Networks are scrambling to sign deals for mobile phone content, but will there be anything worth watching — and will consumers be able to find it if there is?
In the last few days, CBS and ABC unveiled plans for news segments on mobile phones. Viacom debuted a service that makes available clips from a vast catalog of MTV and Comedy Central shows. Fox started a branded store that puts everything from original programming to clips of “Family Guy” and theatrical movies on the sliverscreen.
Add this to ESPN’s new mobile service, Verizon V Cast and startups like MobiTV and Amp’d that sell bushels of programming and you have a content bonanza.
All this activity may seem counterintuitive. Cell phones aren’t exactly designed for pleasurable viewing, and all the deals in the world won’t matter if consumers don’t want to see, let alone pay for, the shows the deals cover.
In fact, in some cases, caution and fewer deals may be the wiser strategy.
“It’s like satellite radio,” said media analyst Bruce Leichtman. “Every company is afraid to miss something. So they spend all this money adding all this content when nobody knows what consumers really want.”
There are signs that the networks realize they can’t just throw spaghetti at the wall, especially if the noodles all look pretty much the same.
“We’ll never be successful until we think of this as a new medium,” said CBS Mobile veep Cyriac Roeding. “No one would think of putting a newspaper on television. Why would you just put television on a cell phone?”
So CBS is creating an original mobile soap opera; while the details are unclear, Roeding says it will build the device’s interactivity into the narrative.
Others nets agree they need to exploit the medium’s strengths.
“What’s unique to mobile is all the different content types,” said Fox Mobile Entertainment prexy Lucy Hood. “You can use it to personalize, communicate or entertain.”
That’s why, she says, Fox has made original shows a linchpin, and it’s also why ESPN is beginning to localize clips for users, allowing it to compete with regional Fox Sports Net stations in ways it can’t on the air.
Yet even original programming can be risky — for the new season of “24,” Fox switched from last year’s “mobisode” model, in which supporting characters were featured in original storylines, in favor of repurposed Jack Bauer.
A coherent business model has sometimes been as hard to see as, well, the screen itself. On a typical mobile TV transaction, a network often shares profits with both carriers and startups, leaving a small slice from a pie that wasn’t very big to begin with.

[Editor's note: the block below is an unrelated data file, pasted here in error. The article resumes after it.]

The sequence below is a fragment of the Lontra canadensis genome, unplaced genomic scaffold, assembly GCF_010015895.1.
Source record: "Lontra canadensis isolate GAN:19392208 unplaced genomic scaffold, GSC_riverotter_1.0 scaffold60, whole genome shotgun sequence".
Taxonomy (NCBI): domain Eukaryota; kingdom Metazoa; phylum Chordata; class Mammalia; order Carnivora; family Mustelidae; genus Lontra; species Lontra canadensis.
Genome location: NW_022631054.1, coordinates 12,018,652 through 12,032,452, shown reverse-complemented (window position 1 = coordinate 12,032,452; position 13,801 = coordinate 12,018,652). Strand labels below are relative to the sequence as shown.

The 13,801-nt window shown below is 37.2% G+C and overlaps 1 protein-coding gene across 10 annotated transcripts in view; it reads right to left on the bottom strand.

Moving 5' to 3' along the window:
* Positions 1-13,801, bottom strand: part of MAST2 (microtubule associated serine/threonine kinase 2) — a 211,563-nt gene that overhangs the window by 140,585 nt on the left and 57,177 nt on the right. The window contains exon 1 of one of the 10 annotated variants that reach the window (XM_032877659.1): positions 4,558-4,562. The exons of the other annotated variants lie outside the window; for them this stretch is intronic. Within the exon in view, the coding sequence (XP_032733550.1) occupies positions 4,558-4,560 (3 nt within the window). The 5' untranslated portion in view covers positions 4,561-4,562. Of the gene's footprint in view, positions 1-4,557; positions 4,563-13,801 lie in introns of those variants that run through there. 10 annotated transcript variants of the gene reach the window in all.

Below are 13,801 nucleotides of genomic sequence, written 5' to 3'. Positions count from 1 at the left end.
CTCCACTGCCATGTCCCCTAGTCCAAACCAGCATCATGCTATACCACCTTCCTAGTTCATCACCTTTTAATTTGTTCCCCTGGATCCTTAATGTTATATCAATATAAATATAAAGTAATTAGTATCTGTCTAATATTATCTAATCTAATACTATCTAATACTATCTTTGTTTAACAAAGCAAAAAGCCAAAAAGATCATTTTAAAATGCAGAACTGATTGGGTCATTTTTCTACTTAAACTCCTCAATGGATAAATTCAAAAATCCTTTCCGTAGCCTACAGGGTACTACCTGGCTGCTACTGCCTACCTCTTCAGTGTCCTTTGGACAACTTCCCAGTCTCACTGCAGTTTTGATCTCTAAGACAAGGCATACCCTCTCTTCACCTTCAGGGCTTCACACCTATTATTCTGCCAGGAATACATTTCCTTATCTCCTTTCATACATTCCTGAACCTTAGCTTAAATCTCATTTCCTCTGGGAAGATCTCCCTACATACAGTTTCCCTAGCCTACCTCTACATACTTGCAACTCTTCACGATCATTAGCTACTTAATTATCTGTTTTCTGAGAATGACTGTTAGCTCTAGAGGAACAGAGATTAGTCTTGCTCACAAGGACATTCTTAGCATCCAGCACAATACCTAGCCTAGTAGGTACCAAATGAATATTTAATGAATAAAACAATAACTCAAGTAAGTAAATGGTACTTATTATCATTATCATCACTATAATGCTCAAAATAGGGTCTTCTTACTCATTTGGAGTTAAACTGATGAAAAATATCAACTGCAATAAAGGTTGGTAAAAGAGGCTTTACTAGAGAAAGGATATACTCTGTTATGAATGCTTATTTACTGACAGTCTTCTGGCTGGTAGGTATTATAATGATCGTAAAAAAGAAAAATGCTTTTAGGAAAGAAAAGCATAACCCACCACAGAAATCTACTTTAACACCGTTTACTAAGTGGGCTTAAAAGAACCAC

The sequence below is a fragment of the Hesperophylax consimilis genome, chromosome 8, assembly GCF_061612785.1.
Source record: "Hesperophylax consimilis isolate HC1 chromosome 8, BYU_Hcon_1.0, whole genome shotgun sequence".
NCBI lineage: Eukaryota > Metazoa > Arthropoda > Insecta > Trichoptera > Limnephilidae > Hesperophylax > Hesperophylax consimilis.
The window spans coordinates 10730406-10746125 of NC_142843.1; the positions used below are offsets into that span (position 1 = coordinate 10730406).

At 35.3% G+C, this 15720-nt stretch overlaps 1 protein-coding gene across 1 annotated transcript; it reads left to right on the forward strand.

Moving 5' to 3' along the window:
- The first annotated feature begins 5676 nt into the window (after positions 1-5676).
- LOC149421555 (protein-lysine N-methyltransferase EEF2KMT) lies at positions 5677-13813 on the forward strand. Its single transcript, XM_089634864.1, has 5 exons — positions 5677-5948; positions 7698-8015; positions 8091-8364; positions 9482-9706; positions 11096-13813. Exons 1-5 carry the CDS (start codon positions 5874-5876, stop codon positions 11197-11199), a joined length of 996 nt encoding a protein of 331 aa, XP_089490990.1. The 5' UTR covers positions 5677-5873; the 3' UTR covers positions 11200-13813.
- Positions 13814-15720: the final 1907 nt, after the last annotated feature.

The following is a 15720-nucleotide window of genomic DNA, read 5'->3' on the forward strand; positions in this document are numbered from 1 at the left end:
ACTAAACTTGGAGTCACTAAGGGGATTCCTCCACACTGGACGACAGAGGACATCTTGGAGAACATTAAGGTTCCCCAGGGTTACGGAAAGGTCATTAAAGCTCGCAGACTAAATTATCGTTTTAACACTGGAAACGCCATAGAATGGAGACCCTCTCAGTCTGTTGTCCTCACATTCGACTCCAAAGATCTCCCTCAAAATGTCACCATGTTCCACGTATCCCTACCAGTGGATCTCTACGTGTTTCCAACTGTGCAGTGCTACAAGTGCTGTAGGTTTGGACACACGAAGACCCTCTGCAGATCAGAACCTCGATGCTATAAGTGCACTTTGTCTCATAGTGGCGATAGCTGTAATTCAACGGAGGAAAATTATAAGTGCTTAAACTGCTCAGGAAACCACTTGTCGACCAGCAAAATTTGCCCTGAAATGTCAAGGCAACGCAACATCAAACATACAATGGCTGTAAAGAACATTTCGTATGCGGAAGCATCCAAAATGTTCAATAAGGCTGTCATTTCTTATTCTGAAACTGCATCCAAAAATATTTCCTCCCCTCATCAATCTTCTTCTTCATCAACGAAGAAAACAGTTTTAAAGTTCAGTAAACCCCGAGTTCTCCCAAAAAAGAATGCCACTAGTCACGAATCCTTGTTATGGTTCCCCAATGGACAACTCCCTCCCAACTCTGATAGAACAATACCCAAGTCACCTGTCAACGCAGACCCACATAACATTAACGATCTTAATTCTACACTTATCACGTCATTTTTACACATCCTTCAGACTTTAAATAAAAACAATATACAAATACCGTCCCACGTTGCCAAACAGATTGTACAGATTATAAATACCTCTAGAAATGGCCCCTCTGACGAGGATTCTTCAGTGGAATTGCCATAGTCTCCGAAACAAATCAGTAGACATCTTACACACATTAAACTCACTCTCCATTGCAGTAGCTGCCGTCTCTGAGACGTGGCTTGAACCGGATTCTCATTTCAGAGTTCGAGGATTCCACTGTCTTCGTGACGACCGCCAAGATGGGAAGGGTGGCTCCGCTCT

The pricing isn’t helping, either: Is it iTunes’ a la carte model or pay TV’s subscription model that’s the way to go? Right now, phone owners can spend 99¢ for a month of CBS News clips, $5.95 for a subscription to all of Comedy Central, $9.95 for membership to MobiTV (which offers CNN Intl. but not CNN or CNN Headline News) or some confusing combination of all of them.
If this keeps up, cell phone bills could start to look like encyclopedias. “A DVD can play on every DVD player. Mobile television is much more complicated,” admitted NBC U Digital Media veep Salil Dalvi.
Still, the potential is proving irresistible, especially for network news, which has suffered most from consumers’ longer workdays and mobile lifestyle. Execs like Leslie Moonves and Peter Chernin can’t stop flogging mobile, and congloms have spent tens of millions on research and development — and, lately, marketing.
“The long-term business model is similar to the cable model: We want to be paid sub fees and get incremental advertising,” said Bernard Gershon, senior veep for ABC News Digital Media.
As nearly every network new-media exec points out, a cell phone is one of the few devices billions of people around the world always carry with them.
Because cell phones are pretty much always networked, they, unlike iPods, offer the possibility of up-to-the-minute broadcasts. NBC is bundling an Oscar package that will ensure a certain kind of actor can gaze at himself on TV from right inside the Kodak Theater.
“There’s a massive market that knows what television is and is just begging for new ways to use it,” said MobiTV chief exec Phillip Alvelda. “We just need to be gentle in how we lead it there.”